The Department of Cancer Biology is a recently developed basic science department in the School of Medicine at the University of Kansas Medical Center. The missions of our department are:
1. To build a strong team of basic researchers with a collaborative and translational mindset who will discover fundamental characteristics of cancer cells that can eventually lead to novel therapeutic and preventive approaches which reduce cancer incidence, morbidities and/or mortality;
2. To understand the molecular genetic and epigenetic, biochemical, cellular and physiologic bases of cancer etiology and progression;
3. To understand the interactions between tumor cells and the microenvironments in which they find themselves;
4. To educate the next generation of cancer researchers, clinicians and patients;
5. To apply, as quickly as possible, fundamental research discoveries to patient care.
Our department is funded by grants from the National Cancer Institute, National Institutes of Health, American Cancer Society, Susan G. Komen for the Cure, Department of Defense, V-Foundation, the National Foundation for Cancer Research and from generous donations from patients, family and friends of the KU Cancer Center.
The Department of Cancer Biology is the home department for multi-departmental and institutional MS and PhD graduate programs. Students can choose from any funded graduate faculty member whose lab is doing cancer research in the KU Cancer Center. Details regarding admission and degree requirements for the M.S. and Ph.D. programs can be found on their respective catalog pages.
CBIO 800. Mechanisms of Tumor Development and Progression: Colloquium Format. 3 Hours.
This 3 credit course is offered in the fall semester every year. This course examines the genetic alterations and cellular phenotypes involving cancer development in a practical manner. The course discusses the underlying molecular and biological principles that result from these genetic alterations and the methods/approaches to examine cancer phenotypes. By the end of the course, students should understand how cancer develops and how to design experiments to address different scientific hypotheses. In addition, students are expected to learn key points regarding how to prepare and give scientific presentation. The class will involve two, 1.5-hour lecture per week: one consists of didactic lecture by a faculty member and the other is student-led journal club related to the lecture topic. Prerequisite: College level biology. LEC.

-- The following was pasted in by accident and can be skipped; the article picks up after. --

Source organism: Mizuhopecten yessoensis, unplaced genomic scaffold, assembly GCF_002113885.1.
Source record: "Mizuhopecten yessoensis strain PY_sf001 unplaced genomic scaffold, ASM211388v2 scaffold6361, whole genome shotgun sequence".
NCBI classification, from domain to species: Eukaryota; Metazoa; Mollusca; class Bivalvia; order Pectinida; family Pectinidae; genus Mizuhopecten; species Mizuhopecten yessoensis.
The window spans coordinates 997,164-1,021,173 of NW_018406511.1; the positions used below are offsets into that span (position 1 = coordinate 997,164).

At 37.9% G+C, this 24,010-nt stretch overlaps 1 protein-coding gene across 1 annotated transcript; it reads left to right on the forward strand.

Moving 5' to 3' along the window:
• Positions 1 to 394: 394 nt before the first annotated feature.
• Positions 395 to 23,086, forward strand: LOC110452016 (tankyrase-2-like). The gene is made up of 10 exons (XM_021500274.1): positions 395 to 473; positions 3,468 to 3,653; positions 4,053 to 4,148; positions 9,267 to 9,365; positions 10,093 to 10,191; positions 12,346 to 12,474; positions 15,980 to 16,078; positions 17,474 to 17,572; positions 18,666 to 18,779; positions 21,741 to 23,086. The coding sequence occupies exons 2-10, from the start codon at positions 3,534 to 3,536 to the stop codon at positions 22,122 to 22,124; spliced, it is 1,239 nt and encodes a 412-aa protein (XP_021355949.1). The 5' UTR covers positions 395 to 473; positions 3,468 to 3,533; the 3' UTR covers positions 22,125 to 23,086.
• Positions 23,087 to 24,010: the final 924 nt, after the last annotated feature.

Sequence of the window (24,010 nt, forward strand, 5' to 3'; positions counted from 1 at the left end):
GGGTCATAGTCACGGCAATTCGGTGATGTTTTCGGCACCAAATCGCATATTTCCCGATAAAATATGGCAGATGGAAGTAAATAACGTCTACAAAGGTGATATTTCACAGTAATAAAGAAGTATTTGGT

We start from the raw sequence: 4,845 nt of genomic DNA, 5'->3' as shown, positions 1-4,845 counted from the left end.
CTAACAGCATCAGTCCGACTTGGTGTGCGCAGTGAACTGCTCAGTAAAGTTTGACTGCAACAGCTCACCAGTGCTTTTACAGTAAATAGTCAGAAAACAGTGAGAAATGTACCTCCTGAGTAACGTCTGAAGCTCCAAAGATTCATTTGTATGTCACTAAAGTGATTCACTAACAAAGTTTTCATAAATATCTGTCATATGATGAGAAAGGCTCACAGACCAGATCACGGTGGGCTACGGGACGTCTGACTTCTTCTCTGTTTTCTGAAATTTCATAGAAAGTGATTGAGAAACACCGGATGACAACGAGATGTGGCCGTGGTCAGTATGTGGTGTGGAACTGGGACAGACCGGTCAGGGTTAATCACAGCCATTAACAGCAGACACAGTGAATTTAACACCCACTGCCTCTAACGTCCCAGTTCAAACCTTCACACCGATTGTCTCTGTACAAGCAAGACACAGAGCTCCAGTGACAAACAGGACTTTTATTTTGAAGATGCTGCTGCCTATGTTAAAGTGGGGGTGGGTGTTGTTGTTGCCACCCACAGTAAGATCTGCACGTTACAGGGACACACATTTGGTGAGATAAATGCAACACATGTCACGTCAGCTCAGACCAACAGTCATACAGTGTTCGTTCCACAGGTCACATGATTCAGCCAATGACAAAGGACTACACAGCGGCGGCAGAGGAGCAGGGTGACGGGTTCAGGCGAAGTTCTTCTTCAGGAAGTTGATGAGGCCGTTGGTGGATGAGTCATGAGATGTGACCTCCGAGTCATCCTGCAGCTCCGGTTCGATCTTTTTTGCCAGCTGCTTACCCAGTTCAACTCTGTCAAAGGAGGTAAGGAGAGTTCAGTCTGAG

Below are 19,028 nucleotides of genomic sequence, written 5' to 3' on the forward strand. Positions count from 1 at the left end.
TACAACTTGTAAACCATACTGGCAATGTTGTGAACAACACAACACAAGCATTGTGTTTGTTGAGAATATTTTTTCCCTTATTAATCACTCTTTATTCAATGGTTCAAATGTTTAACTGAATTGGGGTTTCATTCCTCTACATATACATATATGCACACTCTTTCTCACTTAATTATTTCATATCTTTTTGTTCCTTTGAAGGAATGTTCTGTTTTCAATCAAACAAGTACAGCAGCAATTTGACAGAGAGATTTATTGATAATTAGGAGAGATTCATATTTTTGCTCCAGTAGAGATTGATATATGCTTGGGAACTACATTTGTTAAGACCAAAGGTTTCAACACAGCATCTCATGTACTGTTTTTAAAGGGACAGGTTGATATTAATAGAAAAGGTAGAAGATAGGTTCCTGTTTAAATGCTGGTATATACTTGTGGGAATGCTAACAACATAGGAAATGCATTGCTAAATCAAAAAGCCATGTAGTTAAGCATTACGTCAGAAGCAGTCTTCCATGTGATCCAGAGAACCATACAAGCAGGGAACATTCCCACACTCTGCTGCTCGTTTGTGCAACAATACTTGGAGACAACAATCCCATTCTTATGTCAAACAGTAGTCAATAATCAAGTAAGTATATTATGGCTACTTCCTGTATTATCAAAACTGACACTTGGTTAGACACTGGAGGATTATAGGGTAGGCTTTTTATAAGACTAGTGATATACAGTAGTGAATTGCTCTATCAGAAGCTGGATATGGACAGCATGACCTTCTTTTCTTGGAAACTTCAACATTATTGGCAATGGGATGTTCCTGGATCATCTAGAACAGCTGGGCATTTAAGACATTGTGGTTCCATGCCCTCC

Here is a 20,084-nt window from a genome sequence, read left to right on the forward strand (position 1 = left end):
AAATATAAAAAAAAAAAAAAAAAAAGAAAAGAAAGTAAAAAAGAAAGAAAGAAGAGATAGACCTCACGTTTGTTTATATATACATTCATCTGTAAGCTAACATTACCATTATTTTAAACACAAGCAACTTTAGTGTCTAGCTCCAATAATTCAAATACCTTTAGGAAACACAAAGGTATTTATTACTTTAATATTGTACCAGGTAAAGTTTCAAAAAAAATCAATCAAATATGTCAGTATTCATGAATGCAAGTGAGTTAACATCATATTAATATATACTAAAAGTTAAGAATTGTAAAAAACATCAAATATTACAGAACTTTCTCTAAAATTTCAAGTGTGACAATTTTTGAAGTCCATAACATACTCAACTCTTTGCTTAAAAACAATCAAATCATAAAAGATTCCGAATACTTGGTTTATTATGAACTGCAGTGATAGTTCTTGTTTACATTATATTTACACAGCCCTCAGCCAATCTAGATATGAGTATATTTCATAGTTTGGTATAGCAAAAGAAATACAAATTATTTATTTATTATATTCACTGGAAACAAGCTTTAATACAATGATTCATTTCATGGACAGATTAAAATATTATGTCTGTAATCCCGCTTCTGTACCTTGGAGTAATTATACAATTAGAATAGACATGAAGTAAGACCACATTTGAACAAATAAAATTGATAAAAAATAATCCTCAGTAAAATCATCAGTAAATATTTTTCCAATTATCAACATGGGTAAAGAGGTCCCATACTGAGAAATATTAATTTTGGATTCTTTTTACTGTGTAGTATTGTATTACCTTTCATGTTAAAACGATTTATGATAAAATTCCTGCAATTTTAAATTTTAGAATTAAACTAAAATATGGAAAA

CBIO 820. Cellular and Molecular Mechanisms of Signal Transduction in Cancer: Colloquium. 2 Hours.
This elective course will be offered in the spring semester every year. This course will be full of discussions on the importance of targeting signaling pathways in cancer through didactic teaching following student led discussion on the topic. The course discusses the underlying responses on signaling mechanisms in different cancers. The major theme is an understanding of how cancer cells receive, transmit and respond to environmental signals. Topics will include different complexity in signal transduction in cancer. There will be a series of lectures on the topics of signal transduction, cell cycle regulation, apoptosis and cancer. Each topic series will be followed immediately by student presentations. The presentations will complement the lectures by providing an overview of a particular topic through the in depth examination of a current research publication. LEC.